Tuesday, 21 March 2017

Heartthrobs by Carol Dyhouse - Review by Imogen Robertson


I am a reading machine at the moment. I volunteered to be a judge on the inaugural HWA Endeavour Ink Crown for Historical Fiction and am the proud possessor of just under a hundred new novels to read and a nervous twitch, but I’m glad to say just before I descended into the whirlpool of fiction, I read Carol Dyhouse’s new book Heartthrobs: A History of Women and Desire. I recommend it to you all, readers, writers, historians, men and women alike. 

Publicity portrait of Rudolph Valentino as Julio Desnoyers
in the 1921 Metro Pictures production
The Four Horsemen of the Apocalypse


The book is an examination of the heartthrob in popular culture from Lord Nelson and Mr Darcy through to George Clooney and Christian Grey, examining the female, rather than male gaze and looking at female desire rather than desirability. It feels, which seems astonishing in 2017, like a very fresh perspective. The book looks at these fictional or constructed male paradigms and asks what is it women want from them. Is romance literature a drug, an escape? If so what are we escaping from? What do these men offer women beyond an escape? What can these fantasy male figures tell us about how women have understood their own desires at various points in modern history? I think these men can often be a great deal more informative than the contemporary cultural criticism.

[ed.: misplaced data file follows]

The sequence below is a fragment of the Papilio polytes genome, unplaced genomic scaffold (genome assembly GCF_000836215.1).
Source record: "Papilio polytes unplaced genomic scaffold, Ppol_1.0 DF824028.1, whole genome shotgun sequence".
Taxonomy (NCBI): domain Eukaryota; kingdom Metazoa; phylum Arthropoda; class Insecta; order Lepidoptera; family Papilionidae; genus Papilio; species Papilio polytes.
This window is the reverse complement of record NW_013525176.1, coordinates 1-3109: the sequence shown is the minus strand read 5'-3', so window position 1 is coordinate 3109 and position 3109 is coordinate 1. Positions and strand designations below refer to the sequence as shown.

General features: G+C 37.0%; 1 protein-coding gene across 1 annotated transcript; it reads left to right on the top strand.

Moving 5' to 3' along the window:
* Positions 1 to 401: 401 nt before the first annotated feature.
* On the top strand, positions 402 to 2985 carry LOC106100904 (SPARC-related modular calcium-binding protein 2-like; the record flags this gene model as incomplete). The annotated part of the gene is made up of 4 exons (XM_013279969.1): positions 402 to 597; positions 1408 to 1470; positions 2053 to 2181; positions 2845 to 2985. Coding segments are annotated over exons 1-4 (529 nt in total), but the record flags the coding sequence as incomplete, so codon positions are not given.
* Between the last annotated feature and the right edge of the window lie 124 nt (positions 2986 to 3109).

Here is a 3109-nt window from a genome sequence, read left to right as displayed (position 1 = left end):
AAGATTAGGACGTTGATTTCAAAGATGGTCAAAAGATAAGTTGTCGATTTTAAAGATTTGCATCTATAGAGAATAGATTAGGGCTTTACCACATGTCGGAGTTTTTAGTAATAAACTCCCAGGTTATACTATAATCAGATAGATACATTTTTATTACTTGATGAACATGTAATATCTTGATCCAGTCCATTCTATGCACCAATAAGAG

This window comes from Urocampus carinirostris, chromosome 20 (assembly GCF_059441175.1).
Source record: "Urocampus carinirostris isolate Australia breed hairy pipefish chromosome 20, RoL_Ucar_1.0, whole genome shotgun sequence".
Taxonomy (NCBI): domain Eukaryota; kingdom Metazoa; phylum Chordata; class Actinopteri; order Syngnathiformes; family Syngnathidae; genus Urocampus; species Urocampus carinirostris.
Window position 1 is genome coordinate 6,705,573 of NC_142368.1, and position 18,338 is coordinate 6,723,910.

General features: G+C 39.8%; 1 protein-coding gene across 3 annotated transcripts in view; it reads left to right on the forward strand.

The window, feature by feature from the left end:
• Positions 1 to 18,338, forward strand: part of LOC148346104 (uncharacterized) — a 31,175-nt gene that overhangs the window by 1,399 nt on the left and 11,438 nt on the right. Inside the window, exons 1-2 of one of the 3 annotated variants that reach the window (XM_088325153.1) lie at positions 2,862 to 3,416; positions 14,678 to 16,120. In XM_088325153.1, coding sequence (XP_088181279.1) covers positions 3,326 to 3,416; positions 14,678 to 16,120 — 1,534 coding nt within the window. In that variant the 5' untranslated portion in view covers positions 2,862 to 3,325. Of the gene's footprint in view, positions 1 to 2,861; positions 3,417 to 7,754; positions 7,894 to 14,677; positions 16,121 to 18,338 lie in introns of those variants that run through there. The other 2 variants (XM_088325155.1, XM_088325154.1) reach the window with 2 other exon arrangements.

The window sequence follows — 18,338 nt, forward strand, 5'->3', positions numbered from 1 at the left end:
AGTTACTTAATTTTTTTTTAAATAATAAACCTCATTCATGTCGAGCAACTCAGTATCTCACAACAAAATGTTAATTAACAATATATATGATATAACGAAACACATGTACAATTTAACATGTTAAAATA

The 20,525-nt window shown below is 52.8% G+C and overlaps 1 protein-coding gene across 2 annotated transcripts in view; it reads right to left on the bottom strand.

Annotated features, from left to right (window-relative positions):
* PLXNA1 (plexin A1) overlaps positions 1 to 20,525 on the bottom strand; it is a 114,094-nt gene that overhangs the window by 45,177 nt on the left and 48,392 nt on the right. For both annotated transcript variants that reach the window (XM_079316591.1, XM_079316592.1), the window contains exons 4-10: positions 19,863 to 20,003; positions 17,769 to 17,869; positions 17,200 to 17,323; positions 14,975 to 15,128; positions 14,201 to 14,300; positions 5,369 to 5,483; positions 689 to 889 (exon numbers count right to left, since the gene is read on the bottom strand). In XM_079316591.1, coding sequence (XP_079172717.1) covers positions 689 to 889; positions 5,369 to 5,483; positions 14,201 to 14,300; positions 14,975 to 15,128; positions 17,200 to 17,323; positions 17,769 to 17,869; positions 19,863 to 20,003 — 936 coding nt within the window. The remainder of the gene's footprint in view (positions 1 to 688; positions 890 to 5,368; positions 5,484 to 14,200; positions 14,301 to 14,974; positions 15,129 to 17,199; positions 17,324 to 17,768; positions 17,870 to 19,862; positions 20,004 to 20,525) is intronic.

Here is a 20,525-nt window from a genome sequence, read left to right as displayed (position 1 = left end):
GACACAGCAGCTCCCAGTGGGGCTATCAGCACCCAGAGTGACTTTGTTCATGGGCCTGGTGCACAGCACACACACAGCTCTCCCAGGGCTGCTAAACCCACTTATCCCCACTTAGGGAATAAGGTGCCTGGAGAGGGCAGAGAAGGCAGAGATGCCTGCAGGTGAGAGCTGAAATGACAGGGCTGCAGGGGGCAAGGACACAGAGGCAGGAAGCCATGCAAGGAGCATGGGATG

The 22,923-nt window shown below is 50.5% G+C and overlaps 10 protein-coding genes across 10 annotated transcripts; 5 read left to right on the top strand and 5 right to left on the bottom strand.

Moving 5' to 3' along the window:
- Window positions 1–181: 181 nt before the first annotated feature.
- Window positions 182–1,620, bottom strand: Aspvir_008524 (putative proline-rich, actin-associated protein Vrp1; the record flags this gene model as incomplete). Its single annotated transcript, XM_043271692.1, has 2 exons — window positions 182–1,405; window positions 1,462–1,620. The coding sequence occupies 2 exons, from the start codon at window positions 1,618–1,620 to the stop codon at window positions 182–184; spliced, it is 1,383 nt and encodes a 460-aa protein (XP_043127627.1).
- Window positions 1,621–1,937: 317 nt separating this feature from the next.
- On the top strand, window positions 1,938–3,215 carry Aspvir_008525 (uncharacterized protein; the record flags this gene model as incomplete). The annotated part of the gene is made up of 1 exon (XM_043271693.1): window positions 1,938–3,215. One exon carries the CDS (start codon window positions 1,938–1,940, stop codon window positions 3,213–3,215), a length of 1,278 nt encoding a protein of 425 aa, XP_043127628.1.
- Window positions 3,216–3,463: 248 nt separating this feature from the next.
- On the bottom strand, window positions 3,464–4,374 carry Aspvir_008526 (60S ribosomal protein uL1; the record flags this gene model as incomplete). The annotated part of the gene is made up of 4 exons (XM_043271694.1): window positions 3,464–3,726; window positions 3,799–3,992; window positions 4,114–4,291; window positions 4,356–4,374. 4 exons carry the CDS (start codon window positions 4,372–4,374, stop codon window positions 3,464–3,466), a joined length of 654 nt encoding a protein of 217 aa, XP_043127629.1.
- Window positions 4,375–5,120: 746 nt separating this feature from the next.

For some reason I’m now imagining male literary critic, eating offal off a breadboard in Shoreditch and sneering at the cupcake shop across the road. Apologies to all the feminist un-snobbish men out there, you are of course my heartthrobs, but all our woke baes will know such offal chomping disdain towards women, romance literature and cupcakes certainly exists. 



Dyhouse explores these question and quandaries with relish. She is a curious and informed guide to the popular culture of the long twentieth century, and clear-eyed without being judgemental. The book offers a fascinating set of questions and an enthusiastic examination of tough issues: it is serious with being preachy, and entertaining without being glib. She also knows how to write a damn fine sentence, such as her description of Twitter: ‘The network itself, now immense, with its constant refigurings, and evanescent patterns of fragmentary thoughts, communications, and ‘trending topics’ brings to mind the murmurations of bees or starlings.’ 

I should mention that Carol is a friend of mine, and of course, while I say that purely in the interests of full disclosure, it also gives me the chance to boast. I told a professor about something and she put it in a book! I developed a bit of an obsession about Charles Garvice some years ago and managed to pass it on to Carol and she discusses this forgotten colossus in her first chapter. This makes me feel very grand. There, ok, I’m done, but do read the book. It’s a handsomely produced volume, and both charming and clever - a proper heartthrob indeed. 



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